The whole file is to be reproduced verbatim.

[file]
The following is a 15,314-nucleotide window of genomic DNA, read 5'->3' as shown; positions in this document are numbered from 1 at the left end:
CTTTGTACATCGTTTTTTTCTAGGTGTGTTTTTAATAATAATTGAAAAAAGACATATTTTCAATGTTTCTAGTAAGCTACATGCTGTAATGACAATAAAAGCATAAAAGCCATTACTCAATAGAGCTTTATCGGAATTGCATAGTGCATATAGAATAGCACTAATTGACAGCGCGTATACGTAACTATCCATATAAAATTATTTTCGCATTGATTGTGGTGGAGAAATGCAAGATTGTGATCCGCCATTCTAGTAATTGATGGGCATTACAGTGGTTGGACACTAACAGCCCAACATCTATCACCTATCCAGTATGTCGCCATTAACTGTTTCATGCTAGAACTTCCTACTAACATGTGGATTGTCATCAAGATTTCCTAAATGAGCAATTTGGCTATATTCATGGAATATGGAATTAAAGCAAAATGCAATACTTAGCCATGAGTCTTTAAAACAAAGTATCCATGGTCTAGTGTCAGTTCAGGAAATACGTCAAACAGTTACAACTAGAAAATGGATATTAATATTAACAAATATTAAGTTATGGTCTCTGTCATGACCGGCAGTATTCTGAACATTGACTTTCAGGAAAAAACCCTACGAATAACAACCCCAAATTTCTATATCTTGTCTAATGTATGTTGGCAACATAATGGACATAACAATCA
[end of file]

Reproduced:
The following is a 15,314-nucleotide window of genomic DNA, read 5'->3' as shown; positions in this document are numbered from 1 at the left end:
CTTTGTACATCGTTTTTTTCTAGGTGTGTTTTTAATAATAATTGAAAAAAGACATATTTTCAATGTTTCTAGTAAGCTACATGCTGTAATGACAATAAAAGCATAAAAGCCATTACTCAATAGAGCTTTATCGGAATTGCATAGTGCATATAGAATAGCACTAATTGACAGCGCGTATACGTAACTATCCATATAAAATTATTTTCGCATTGATTGTGGTGGAGAAATGCAAGATTGTGATCCGCCATTCTAGTAATTGATGGGCATTACAGTGGTTGGACACTAACAGCCCAACATCTATCACCTATCCAGTATGTCGCCATTAACTGTTTCATGCTAGAACTTCCTACTAACATGTGGATTGTCATCAAGATTTCCTAAATGAGCAATTTGGCTATATTCATGGAATATGGAATTAAAGCAAAATGCAATACTTAGCCATGAGTCTTTAAAACAAAGTATCCATGGTCTAGTGTCAGTTCAGGAAATACGTCAAACAGTTACAACTAGAAAATGGATATTAATATTAACAAATATTAAGTTATGGTCTCTGTCATGACCGGCAGTATTCTGAACATTGACTTTCAGGAAAAAACCCTACGAATAACAACCCCAAATTTCTATATCTTGTCTAATGTATGTTGGCAACATAATGGACATAACAATCA